Here I Stand : Stories That Speak Of Freedom is an anthology of texts that have been put together by Amnesty International to explore the rights and freedoms that we enjoy in the 21st century and those for which we still need to fight. When I was a teenager back in the eighties and nineties, it seemed like there were so many milestones for human rights victories being reached - the end of apartheid in South Africa, the Berlin Wall coming down, the end of The Troubles in Northern Ireland, the AIDS information campaign which slowly started changing the way the gay community was viewed and busted a lot of urban myths and ignorance along the way, Live Aid trying to help the victims of famine in Ethiopia, glasnost and perestroika in Russia, the events in Tienanmen Square in China shocking the world, the overthrowing of Ceaușescu in Romania ... When I speak to my own children about these events and the way the world operated before them, they often find it hard to believe that these things actually happened, let alone in my own lifetime. Similarly, when we study Martin Luther King at school, and the racial segregation that was not only widespread but perfectly legal in the USA just 50-odd years ago, the pupils look at me like I'm making it up, totally incapable of believing that these things happened such a short time ago.
We have certainly come a long way - but, as this book highlights, there are still battles that need to be fought. As the recent surge in hate crimes shows, there are still prejudices and discrimination out there, and undercover documentaries frequently reveal harrowing abuse and suffering going on, both abroad and on British soil. The stories in this book manage to evoke difficult and frequently taboo subjects - topics that need to be voiced so that they can be understood and hopefully prevented - in a child-friendly way that can be explored in the classroom or at home. A book dealing with such delicate topics such as female genital mutilation, sexual abuse, child trafficking and homophobic bullying is not something that I would instantly think of giving to my tween and teen daughters, but the stories are written in such a touching and un-shocking way that I think this is a book that all teens should read.
Most of the texts are short stories, but there are also a couple of poems and even a comic strip about the Suffragettes. It is amazing to see how poignant and thought-provoking they can be in just a few pages - it may only take a few minutes to read each of the narratives but the characters and events will stay with you for a very long time. All of the stories are life-affirming and positive and they all touch upon the importance of having the courage to speak up against injustice - a valuable life lesson for all of us, whatever our age.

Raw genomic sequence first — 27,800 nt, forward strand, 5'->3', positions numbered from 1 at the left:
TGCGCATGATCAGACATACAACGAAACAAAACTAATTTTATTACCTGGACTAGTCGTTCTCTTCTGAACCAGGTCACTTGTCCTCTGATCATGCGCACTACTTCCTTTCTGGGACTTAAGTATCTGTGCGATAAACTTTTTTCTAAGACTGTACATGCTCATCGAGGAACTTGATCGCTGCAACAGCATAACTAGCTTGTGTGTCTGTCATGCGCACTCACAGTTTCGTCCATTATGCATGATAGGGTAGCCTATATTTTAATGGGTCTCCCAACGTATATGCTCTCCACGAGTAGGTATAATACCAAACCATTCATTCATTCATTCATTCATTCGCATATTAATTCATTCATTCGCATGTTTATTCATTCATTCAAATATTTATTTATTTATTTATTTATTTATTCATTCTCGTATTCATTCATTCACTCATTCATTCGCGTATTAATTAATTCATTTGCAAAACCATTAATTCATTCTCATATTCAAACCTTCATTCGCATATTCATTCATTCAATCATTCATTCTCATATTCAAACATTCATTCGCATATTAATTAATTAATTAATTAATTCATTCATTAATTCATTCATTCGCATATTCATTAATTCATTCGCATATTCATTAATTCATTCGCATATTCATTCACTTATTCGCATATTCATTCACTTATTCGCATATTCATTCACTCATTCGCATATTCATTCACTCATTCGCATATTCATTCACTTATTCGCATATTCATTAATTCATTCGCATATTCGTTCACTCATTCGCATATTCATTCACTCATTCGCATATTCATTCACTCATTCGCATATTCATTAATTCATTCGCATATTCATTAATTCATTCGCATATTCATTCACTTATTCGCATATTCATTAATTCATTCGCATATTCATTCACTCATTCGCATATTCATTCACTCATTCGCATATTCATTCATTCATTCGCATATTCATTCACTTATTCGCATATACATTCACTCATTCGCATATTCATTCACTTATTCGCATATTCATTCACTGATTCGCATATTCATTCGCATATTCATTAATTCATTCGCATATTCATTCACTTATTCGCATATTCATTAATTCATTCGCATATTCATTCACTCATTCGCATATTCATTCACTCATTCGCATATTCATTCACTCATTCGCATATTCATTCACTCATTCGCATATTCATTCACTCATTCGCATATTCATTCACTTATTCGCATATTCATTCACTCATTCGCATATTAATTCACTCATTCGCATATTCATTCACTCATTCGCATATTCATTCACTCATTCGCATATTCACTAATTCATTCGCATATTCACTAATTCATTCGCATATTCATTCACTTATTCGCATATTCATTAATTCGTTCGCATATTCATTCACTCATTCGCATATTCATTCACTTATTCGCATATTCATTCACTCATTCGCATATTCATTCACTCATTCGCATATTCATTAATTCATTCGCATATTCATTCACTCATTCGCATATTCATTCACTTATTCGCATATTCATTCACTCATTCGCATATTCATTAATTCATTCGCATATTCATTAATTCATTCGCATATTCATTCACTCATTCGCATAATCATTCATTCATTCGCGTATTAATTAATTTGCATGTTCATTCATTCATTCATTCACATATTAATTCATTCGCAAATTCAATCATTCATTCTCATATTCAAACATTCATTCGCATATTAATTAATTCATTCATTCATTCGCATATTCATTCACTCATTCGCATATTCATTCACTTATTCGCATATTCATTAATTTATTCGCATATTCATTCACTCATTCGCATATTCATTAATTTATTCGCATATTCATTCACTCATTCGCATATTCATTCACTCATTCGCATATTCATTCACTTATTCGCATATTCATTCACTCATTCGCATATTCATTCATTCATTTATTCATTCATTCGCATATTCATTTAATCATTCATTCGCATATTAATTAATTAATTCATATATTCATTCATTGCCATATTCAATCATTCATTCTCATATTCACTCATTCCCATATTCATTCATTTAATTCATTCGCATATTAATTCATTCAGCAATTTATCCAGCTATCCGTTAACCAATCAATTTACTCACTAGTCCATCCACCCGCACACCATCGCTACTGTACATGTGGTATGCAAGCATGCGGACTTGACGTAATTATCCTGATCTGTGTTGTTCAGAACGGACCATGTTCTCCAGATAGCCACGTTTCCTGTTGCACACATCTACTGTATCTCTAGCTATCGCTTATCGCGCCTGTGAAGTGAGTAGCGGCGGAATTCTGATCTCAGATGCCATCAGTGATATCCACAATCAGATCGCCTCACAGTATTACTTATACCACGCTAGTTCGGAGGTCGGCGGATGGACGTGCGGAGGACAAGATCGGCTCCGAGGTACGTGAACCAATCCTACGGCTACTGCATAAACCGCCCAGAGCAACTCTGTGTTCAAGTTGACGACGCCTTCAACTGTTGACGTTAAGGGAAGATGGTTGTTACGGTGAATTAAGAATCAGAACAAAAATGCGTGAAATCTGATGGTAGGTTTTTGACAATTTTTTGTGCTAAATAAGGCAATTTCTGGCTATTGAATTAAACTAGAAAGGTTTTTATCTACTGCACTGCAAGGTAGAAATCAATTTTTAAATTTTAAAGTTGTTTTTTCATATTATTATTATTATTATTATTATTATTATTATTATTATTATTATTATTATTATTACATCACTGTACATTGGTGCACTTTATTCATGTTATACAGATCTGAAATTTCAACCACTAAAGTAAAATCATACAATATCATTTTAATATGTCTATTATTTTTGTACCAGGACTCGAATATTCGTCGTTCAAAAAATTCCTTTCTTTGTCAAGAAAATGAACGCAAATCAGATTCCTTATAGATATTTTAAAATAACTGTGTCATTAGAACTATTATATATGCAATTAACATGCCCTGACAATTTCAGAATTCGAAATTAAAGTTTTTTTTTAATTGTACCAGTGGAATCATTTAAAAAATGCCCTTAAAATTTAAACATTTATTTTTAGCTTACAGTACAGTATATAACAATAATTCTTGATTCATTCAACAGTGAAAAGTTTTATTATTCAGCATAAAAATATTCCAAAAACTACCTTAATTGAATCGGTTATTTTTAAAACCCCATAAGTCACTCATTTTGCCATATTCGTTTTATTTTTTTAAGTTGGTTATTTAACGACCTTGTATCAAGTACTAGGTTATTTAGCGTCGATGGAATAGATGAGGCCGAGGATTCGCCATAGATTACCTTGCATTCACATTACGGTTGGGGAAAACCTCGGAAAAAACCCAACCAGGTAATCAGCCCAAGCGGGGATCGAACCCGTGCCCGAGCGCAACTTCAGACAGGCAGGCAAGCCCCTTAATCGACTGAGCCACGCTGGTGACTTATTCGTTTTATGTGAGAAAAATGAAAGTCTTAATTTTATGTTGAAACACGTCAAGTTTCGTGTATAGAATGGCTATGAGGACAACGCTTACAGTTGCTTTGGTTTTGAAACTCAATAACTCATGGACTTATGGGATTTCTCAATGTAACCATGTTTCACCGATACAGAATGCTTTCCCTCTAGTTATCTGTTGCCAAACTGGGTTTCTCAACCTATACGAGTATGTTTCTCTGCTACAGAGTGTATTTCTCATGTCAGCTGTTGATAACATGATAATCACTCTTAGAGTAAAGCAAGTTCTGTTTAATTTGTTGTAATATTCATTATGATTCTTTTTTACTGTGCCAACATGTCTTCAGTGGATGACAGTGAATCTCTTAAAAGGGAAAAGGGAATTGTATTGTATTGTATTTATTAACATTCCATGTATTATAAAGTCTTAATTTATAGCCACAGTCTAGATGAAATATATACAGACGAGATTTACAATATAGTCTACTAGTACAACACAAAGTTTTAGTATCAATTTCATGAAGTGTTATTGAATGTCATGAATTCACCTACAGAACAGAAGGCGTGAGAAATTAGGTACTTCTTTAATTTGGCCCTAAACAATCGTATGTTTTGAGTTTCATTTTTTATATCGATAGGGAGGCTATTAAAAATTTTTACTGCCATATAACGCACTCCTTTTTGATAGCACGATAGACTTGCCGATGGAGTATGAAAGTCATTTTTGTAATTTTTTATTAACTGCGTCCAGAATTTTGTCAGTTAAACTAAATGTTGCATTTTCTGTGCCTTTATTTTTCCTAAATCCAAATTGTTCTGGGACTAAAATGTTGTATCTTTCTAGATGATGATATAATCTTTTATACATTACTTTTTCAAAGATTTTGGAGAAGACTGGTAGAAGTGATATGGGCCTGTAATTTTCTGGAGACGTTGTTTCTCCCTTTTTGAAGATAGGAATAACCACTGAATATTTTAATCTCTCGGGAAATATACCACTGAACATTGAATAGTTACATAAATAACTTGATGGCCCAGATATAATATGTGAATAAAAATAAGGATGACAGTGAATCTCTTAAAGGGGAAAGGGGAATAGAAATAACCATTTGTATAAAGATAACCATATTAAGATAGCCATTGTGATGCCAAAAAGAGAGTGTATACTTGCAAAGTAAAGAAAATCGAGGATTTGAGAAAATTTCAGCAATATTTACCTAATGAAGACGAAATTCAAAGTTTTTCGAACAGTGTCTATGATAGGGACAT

The collection brings together 25 leading writers and illustrators, including John Boyne, author of The Boy in the Striped Pyjamas, poet Jackie Kay, Costa-winners Frances Hardinge and Christie Watson, Carnegie 2016 winner Sarah Crossan, Matt Haig, Neil Gaiman, AL Kennedy and imprisoned Wikileaks whistleblower Chelsea Manning. The writers show how precious and fragile freedoms are, and the need to defend them constantly. Many write from direct knowledge. Jackie Kay wrote her poems after talking to refugees in Scotland. Elizabeth Laird’s tale of child trafficking was a result of meeting young Pakistani boys trafficked in the UAE. Before writing Redemption, Ryan Gattis sat down with a man on death row. Christie Watson witnessed the effects of FGM, the subject of The Importance of Screams, during her time as a NHS nurse. While Neil Gaiman wrote I Believe... in response to the Paris terror attacks, and Bali Rai wrote The Colour of Humanity because of the tragic death of Liverpool teenager Anthony Walker in 2005, at the hands of racists.
I really enjoyed reading it for myself, but I can also see its value both as a parent and a teacher, so I was delighted to see that Amnesty have also created some free teacher's notes with ideas for further discussion or classwork.
star rating : 5/5
RRP : £10.99
Disclosure : I received a review copy of the book.